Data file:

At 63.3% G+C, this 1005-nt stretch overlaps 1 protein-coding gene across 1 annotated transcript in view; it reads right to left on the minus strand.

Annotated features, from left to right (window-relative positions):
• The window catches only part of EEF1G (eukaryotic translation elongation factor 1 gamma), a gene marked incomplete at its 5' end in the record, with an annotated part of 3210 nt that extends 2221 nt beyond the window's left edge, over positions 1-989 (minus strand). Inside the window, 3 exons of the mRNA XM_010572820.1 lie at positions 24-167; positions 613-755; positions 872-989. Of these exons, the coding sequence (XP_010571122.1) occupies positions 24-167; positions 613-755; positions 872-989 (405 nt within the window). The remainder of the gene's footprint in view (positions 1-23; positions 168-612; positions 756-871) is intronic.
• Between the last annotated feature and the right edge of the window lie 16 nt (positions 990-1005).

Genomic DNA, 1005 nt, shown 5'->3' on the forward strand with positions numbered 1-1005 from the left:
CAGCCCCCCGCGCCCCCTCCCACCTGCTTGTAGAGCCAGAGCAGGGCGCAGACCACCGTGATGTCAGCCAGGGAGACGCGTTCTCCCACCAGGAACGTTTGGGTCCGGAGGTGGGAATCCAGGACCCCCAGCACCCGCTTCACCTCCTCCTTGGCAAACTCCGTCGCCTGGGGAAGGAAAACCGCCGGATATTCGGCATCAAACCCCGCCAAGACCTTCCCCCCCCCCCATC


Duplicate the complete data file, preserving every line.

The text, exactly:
At 63.3% G+C, this 1005-nt stretch overlaps 1 protein-coding gene across 1 annotated transcript in view; it reads right to left on the minus strand.

Annotated features, from left to right (window-relative positions):
• The window catches only part of EEF1G (eukaryotic translation elongation factor 1 gamma), a gene marked incomplete at its 5' end in the record, with an annotated part of 3210 nt that extends 2221 nt beyond the window's left edge, over positions 1-989 (minus strand). Inside the window, 3 exons of the mRNA XM_010572820.1 lie at positions 24-167; positions 613-755; positions 872-989. Of these exons, the coding sequence (XP_010571122.1) occupies positions 24-167; positions 613-755; positions 872-989 (405 nt within the window). The remainder of the gene's footprint in view (positions 1-23; positions 168-612; positions 756-871) is intronic.
• Between the last annotated feature and the right edge of the window lie 16 nt (positions 990-1005).

Genomic DNA, 1005 nt, shown 5'->3' on the forward strand with positions numbered 1-1005 from the left:
CAGCCCCCCGCGCCCCCTCCCACCTGCTTGTAGAGCCAGAGCAGGGCGCAGACCACCGTGATGTCAGCCAGGGAGACGCGTTCTCCCACCAGGAACGTTTGGGTCCGGAGGTGGGAATCCAGGACCCCCAGCACCCGCTTCACCTCCTCCTTGGCAAACTCCGTCGCCTGGGGAAGGAAAACCGCCGGATATTCGGCATCAAACCCCGCCAAGACCTTCCCCCCCCCCCATC